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Lottery warning labels headed to Senate floor

“This bill doesn’t help the people who need help.”

A new warning label could be coming to Florida Lottery tickets.

Last week, the full House approved a bill by Bradenton Rep. Will Robinson (HB 629) that would place a large warning label on every ticket sold as well as on video displays at ticket retailers and machines.

The wording of the proposed warning label reads as follows: “WARNING: PLAYING A LOTTERY GAME CONSTITUTES GAMBLING AND MAY LEAD TO ADDICTION AND/OR COMPULSIVE BEHAVIOR. THE CHANCES OF WINNING A BIG PRIZE ARE VERY LOW.”

Though the bill sped through its committee stops in the House, the Senate version (SB 1264) was never heard in committee.

The seemingly dead plan re-emerged Tuesday with the strong support of Senate budget chief Rob Bradley.

After approving an amendment by Sen. Travis Hutson gutting a provision blocking online sales of lottery tickets, the committee gave the bill the green light.

Even without that language the proposal could cause a massive dip in lottery payouts to the Educational Enhancement Trust Fund, according to an analysis by the state Revenue Estimating Conference.

“Would it be a fair assumption that with the warning label that less tickets would be purchased?” asked Democratic Sen. Bill Montford.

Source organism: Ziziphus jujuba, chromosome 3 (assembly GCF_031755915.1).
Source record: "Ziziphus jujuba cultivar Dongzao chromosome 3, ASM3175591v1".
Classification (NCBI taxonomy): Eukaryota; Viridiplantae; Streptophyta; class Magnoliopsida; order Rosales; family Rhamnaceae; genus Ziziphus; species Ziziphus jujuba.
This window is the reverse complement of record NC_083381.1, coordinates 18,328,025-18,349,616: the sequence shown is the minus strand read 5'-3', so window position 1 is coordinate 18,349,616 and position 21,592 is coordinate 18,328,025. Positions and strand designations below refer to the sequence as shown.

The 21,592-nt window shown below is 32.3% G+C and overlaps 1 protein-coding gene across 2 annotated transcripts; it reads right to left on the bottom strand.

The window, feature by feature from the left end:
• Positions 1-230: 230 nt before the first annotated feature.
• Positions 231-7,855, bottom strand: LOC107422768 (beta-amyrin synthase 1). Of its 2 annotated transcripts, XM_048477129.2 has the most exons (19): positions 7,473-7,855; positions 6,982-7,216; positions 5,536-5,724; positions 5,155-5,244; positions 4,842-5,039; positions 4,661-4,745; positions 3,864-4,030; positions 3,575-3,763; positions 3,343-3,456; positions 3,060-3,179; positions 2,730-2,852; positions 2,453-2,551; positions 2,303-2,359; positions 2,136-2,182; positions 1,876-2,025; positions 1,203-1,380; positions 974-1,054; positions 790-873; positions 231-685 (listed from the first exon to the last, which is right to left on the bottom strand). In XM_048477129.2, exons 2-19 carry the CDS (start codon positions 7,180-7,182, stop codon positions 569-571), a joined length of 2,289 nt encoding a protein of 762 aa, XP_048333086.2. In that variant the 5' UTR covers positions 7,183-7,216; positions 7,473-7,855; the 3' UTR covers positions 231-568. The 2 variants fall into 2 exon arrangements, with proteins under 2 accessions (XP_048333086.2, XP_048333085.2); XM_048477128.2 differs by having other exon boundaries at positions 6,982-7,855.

Bradley said it would impact sales but added that the bill wouldn’t necessarily translate to fewer education dollars.

“Do you want education money coming from people who are playing the lottery who can’t afford it, or do you want it to come from sales taxes or other taxes,” Bradley said. “There won’t be less money but different money.”

Lottery Secretary John Poppell had a different take.

“This bill isn’t the same bill that you considered in 2017,” he said, citing REC estimates that show the warning label could slash education payouts by $64 million in the first full year.

High-end estimates put the impact on education funding closer to $240 million. Those estimates are based on the effectiveness of warning labels for other addictive products, such as cigarettes.

“This bill doesn’t help the people who need help,” Poppell said, adding that all tickets have already have a hotline number, 1-888-ADMIT-IT, printed on them.

The bill has no other committee references and is now ready for a floor vote in the upper chamber.

Written By

Drew Wilson covers legislative campaigns and fundraising for Florida Politics. He is a former editor at The Independent Florida Alligator and business correspondent at The Hollywood Reporter. Wilson, a University of Florida alumnus, covered the state economy and Legislature for LobbyTools and The Florida Current prior to joining Florida Politics.

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